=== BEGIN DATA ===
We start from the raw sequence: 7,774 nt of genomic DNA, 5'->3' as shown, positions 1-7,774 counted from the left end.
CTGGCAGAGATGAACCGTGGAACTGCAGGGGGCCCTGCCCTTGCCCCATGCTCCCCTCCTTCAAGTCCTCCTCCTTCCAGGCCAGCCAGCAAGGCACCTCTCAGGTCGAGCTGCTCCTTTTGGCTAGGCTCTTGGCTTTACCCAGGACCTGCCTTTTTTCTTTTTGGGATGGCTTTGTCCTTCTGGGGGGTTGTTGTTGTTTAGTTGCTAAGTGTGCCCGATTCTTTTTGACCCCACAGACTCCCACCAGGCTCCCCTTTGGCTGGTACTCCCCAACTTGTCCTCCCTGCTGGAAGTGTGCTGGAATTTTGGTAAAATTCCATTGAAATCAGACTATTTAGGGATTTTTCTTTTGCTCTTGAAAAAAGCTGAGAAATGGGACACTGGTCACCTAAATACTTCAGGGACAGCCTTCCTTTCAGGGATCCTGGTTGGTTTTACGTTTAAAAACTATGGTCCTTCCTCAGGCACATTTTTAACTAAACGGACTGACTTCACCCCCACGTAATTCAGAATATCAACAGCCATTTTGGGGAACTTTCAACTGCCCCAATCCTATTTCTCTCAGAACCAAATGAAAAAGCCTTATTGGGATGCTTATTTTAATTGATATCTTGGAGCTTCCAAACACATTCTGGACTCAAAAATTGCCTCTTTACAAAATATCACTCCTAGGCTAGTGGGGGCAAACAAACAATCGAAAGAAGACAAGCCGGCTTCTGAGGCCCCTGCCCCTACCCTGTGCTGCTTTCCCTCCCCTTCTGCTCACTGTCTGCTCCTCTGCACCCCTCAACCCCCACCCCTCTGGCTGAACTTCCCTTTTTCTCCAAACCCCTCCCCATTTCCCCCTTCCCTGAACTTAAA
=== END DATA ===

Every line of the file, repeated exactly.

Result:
We start from the raw sequence: 7,774 nt of genomic DNA, 5'->3' as shown, positions 1-7,774 counted from the left end.
CTGGCAGAGATGAACCGTGGAACTGCAGGGGGCCCTGCCCTTGCCCCATGCTCCCCTCCTTCAAGTCCTCCTCCTTCCAGGCCAGCCAGCAAGGCACCTCTCAGGTCGAGCTGCTCCTTTTGGCTAGGCTCTTGGCTTTACCCAGGACCTGCCTTTTTTCTTTTTGGGATGGCTTTGTCCTTCTGGGGGGTTGTTGTTGTTTAGTTGCTAAGTGTGCCCGATTCTTTTTGACCCCACAGACTCCCACCAGGCTCCCCTTTGGCTGGTACTCCCCAACTTGTCCTCCCTGCTGGAAGTGTGCTGGAATTTTGGTAAAATTCCATTGAAATCAGACTATTTAGGGATTTTTCTTTTGCTCTTGAAAAAAGCTGAGAAATGGGACACTGGTCACCTAAATACTTCAGGGACAGCCTTCCTTTCAGGGATCCTGGTTGGTTTTACGTTTAAAAACTATGGTCCTTCCTCAGGCACATTTTTAACTAAACGGACTGACTTCACCCCCACGTAATTCAGAATATCAACAGCCATTTTGGGGAACTTTCAACTGCCCCAATCCTATTTCTCTCAGAACCAAATGAAAAAGCCTTATTGGGATGCTTATTTTAATTGATATCTTGGAGCTTCCAAACACATTCTGGACTCAAAAATTGCCTCTTTACAAAATATCACTCCTAGGCTAGTGGGGGCAAACAAACAATCGAAAGAAGACAAGCCGGCTTCTGAGGCCCCTGCCCCTACCCTGTGCTGCTTTCCCTCCCCTTCTGCTCACTGTCTGCTCCTCTGCACCCCTCAACCCCCACCCCTCTGGCTGAACTTCCCTTTTTCTCCAAACCCCTCCCCATTTCCCCCTTCCCTGAACTTAAA